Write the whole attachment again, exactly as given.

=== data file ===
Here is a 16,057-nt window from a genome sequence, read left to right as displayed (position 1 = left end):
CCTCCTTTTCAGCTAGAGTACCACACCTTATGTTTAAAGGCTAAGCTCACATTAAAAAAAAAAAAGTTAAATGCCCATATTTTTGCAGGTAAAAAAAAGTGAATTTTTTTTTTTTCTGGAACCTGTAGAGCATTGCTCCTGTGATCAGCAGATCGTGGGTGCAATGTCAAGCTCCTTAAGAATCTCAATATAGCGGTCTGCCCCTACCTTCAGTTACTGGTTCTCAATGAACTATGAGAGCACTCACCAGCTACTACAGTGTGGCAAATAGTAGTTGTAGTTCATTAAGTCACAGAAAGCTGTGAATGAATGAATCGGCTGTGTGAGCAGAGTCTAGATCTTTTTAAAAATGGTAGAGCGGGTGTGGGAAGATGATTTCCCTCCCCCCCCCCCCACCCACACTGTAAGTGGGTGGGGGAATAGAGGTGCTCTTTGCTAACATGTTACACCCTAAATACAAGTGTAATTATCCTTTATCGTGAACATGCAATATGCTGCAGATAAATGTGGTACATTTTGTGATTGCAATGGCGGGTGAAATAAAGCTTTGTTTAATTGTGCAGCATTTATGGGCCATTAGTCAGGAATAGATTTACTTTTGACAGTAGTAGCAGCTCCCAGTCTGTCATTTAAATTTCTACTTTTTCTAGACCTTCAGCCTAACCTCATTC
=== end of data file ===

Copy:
Here is a 16,057-nt window from a genome sequence, read left to right as displayed (position 1 = left end):
CCTCCTTTTCAGCTAGAGTACCACACCTTATGTTTAAAGGCTAAGCTCACATTAAAAAAAAAAAAGTTAAATGCCCATATTTTTGCAGGTAAAAAAAAGTGAATTTTTTTTTTTTCTGGAACCTGTAGAGCATTGCTCCTGTGATCAGCAGATCGTGGGTGCAATGTCAAGCTCCTTAAGAATCTCAATATAGCGGTCTGCCCCTACCTTCAGTTACTGGTTCTCAATGAACTATGAGAGCACTCACCAGCTACTACAGTGTGGCAAATAGTAGTTGTAGTTCATTAAGTCACAGAAAGCTGTGAATGAATGAATCGGCTGTGTGAGCAGAGTCTAGATCTTTTTAAAAATGGTAGAGCGGGTGTGGGAAGATGATTTCCCTCCCCCCCCCCCCACCCACACTGTAAGTGGGTGGGGGAATAGAGGTGCTCTTTGCTAACATGTTACACCCTAAATACAAGTGTAATTATCCTTTATCGTGAACATGCAATATGCTGCAGATAAATGTGGTACATTTTGTGATTGCAATGGCGGGTGAAATAAAGCTTTGTTTAATTGTGCAGCATTTATGGGCCATTAGTCAGGAATAGATTTACTTTTGACAGTAGTAGCAGCTCCCAGTCTGTCATTTAAATTTCTACTTTTTCTAGACCTTCAGCCTAACCTCATTC